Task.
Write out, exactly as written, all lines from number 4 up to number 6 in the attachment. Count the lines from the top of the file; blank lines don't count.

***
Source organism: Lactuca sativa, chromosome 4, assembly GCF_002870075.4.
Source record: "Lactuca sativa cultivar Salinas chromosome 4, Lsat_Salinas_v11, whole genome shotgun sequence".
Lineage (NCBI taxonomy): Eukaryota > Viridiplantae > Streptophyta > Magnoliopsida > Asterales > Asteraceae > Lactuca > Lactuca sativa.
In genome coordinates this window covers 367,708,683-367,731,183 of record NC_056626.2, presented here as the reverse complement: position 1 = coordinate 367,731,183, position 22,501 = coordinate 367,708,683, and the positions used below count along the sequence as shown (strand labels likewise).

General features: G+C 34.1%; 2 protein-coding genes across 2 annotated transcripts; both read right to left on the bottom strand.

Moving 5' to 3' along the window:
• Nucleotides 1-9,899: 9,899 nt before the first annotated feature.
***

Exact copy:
In genome coordinates this window covers 367,708,683-367,731,183 of record NC_056626.2, presented here as the reverse complement: position 1 = coordinate 367,731,183, position 22,501 = coordinate 367,708,683, and the positions used below count along the sequence as shown (strand labels likewise).

General features: G+C 34.1%; 2 protein-coding genes across 2 annotated transcripts; both read right to left on the bottom strand.

Moving 5' to 3' along the window: